For twenty-five years I’ve led a double life. I’m a full-time classroom teacher in a public school. In order to make ends meet for my family, I’ve worked during the summers, vacations, and sometimes weekends, as a carpenter. In the classroom or on the building site my passion is the same: If you’re going to do something, I believe, you should do it well. You should sweat over it and make sure it’s strong and accurate and beautiful and you should be proud of it.”
So, beguilingly, Ron Berger begins An Ethic ofExcellence. I imagine him sweating over a series of drafts to refine this passage into a fitting introduction to the aspects of the book which make it such a pleasure to read: expressing his pride in his craftsmanship and his students’ work; drawing explicit analogies between carpentry and scholarship; demonstrating his care for elegant writing.
I have always struggled with setting learning objectives for my English lessons. At times they seem useful, at other times not. When they allow me to zoom in on disconnected, isolated knowledge and skill, such as grammatical structures or punctuation rules, they give clarity and emphasis to planning. Yet when I am teaching a chapter of a novel, a complete poem or a scene from a play – or teaching students to write an extended text – they fail to capture the breadth of what I would like my students to learn. More often than not I will stick to a title: ‘Chapter 2 of Of Mice and Men’, for instance.
The reason is that literary texts require immersion. For any lesson on a text or part of a text, I usually like my students to know and think about some or all of the following:
I don’t normally post long pieces on this blog but I thought some readers might like to read the submission I have sent to the Carter Review.
Developing a World Class Teaching Profession in England
Cllr Professor John Howson
Education is a large-scale enterprise in England with more than half a million qualified teachers either working in schools or qualified to do so. For many years there has been anxiety about poor quality teachers. There have also been periods when recruiting and retaining enough teachers has been a challenge. The key questions as we enter a period of significant growth in the school population during the next decade is how to attract, retain and develop the next generation of teachers in sufficient numbers to ensure a high quality education for every child. For, as a Report commissioned by President Bush Senior once famously said, ‘no child should be…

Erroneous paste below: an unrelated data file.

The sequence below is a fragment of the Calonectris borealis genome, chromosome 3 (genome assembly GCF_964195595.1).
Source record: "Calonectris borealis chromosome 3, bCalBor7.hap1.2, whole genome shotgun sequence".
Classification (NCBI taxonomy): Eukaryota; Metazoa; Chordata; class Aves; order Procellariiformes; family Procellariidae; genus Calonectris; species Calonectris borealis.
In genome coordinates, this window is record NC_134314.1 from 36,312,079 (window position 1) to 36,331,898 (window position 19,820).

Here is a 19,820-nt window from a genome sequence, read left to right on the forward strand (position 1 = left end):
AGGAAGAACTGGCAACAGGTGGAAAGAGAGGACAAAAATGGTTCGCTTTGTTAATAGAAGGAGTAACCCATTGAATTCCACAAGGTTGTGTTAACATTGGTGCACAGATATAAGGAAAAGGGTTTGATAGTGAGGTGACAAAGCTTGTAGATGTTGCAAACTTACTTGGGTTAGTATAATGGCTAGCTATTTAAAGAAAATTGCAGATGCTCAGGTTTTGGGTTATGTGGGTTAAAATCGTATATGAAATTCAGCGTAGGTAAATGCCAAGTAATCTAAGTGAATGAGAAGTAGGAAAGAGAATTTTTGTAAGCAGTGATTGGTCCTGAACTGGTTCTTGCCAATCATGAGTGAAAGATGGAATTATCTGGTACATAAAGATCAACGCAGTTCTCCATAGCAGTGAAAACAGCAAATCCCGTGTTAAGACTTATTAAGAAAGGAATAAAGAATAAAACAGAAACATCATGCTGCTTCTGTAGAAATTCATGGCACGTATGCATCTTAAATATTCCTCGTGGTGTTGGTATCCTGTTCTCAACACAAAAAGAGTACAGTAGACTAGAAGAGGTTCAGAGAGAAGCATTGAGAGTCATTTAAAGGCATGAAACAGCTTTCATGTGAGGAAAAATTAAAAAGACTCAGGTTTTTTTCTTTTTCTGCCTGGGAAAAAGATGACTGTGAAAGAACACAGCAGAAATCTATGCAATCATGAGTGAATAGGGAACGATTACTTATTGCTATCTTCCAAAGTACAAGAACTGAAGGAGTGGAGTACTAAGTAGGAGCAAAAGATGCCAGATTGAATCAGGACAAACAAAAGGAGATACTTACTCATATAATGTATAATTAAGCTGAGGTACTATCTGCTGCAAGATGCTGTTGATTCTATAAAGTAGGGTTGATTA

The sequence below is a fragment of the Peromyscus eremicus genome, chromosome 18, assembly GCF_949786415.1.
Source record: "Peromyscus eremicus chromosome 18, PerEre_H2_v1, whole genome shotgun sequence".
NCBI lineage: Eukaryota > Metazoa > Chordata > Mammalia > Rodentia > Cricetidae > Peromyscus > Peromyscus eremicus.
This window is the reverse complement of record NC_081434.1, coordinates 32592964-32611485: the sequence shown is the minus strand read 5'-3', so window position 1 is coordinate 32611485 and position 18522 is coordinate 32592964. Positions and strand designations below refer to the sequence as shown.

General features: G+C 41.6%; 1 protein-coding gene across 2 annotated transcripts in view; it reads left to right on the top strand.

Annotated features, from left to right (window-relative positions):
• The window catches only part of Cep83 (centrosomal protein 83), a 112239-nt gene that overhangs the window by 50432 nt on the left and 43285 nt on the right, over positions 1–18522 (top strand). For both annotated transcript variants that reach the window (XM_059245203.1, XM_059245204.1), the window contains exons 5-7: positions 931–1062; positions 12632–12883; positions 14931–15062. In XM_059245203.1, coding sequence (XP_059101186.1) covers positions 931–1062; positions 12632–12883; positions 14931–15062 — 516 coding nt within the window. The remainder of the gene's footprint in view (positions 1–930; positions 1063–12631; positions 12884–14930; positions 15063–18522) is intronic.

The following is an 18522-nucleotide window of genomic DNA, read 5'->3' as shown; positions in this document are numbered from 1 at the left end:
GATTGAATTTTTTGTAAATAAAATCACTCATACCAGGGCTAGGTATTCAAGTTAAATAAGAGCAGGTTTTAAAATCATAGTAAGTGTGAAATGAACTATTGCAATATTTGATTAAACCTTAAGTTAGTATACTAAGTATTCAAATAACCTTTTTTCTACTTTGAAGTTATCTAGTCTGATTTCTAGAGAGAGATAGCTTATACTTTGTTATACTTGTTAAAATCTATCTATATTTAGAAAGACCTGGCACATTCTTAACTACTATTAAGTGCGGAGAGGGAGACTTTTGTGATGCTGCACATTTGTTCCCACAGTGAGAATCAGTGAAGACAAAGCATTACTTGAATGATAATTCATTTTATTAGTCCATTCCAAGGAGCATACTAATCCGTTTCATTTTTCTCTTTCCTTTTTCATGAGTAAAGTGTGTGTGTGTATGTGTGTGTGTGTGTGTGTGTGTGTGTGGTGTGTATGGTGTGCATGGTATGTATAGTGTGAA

I often get asked about the pros and cons of doctoral researchers blogging, and I know other colleagues do too. There isn’t a right or wrong answer to the question of course, it’s always an “It depends”. But here’s a few beginning thoughts.
For a start, whether to blog or not depends what you are hoping to achieve. Maybe you are thinking about an individual blog, something you create yourself on one of the standard platforms like blogger, wordpress or medium… and if you are, here’s some possible reasons and some things to consider….
(1) Your personal blog is a place to reflect and record what is happening in your research. A blog can do this. It can be like a journal. You might blog about the things you are reading and thinking about. Formulating ideas into a thousand words or so and linking to relevant texts and other online…
On 18 March I will be giving my inaugural lecture on the ‘self-improving’ school system (there are still some places left, book here!) In this blog I want to set out some of the ideas I will explore in the lecture, focussing on the state of current policy. In a later blog I will identify some of things I think could be done to move us forwards.
In his speech at the North of England conference this January Charlie Taylor, CEO of the National College for Teaching and Leadership, talked about his aim of an ‘irrevocable shift’ towards a school-led, self-improving system by September 2016.
So what does the Government mean by a self-improving system? When you read The Importance of Teaching white paper, I think you can boil it down to four criteria:
teachers and schools are responsible for their own improvement;
This is the motto of the Springfield Renaissance School, Massachusetts, USA – one of Ron Berger’sExpeditionary Learning Schools. Dan Brinton posted a video about the school on Twitter last night and it was very impressive – resonating with much of what many of us are trying to do here in terms of growth mindset and an ethic of excellence.
Ron Berger summed up the approach of the school:
“There’s a belief in the capacity of students to do more than they expect of themselves”
“A willingness to push kids deeper and let them struggle to do more”
Through this approach the school encourages ‘deep learning’ with the students, by developing the following competencies:
A few of the bits of the video that stood out follow.
A great phrase for a simple but important principle. Students were encouraged to support each other to take risks and have…